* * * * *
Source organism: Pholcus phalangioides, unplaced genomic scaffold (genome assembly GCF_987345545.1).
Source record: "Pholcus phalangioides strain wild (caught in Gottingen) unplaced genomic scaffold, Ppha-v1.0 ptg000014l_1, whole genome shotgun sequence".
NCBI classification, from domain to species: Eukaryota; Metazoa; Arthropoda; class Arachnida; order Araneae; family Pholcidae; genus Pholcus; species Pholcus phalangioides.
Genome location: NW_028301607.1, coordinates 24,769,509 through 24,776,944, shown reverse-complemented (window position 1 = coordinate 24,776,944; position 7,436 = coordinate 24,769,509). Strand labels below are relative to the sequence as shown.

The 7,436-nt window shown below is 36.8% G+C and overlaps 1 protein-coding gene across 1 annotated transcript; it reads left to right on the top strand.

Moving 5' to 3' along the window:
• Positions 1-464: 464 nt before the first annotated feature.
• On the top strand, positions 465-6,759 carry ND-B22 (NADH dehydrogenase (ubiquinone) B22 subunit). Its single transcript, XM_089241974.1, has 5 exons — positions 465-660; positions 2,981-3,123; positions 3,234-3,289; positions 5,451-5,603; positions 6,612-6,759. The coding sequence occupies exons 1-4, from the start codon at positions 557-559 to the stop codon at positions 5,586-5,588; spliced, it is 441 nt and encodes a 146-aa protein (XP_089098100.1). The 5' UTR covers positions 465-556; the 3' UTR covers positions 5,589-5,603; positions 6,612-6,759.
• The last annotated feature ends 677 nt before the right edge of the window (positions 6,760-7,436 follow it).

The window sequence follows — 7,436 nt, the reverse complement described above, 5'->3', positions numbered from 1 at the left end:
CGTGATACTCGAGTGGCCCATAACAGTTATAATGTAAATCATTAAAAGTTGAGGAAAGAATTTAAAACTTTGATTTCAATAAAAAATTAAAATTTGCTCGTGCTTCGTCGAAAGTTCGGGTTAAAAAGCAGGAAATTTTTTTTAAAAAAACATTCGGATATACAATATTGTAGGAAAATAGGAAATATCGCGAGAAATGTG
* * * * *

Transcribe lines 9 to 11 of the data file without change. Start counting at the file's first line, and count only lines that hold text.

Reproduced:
• The last annotated feature ends 677 nt before the right edge of the window (positions 6,760-7,436 follow it).

The window sequence follows — 7,436 nt, the reverse complement described above, 5'->3', positions numbered from 1 at the left end:
CGTGATACTCGAGTGGCCCATAACAGTTATAATGTAAATCATTAAAAGTTGAGGAAAGAATTTAAAACTTTGATTTCAATAAAAAATTAAAATTTGCTCGTGCTTCGTCGAAAGTTCGGGTTAAAAAGCAGGAAATTTTTTTTAAAAAAACATTCGGATATACAATATTGTAGGAAAATAGGAAATATCGCGAGAAATGTG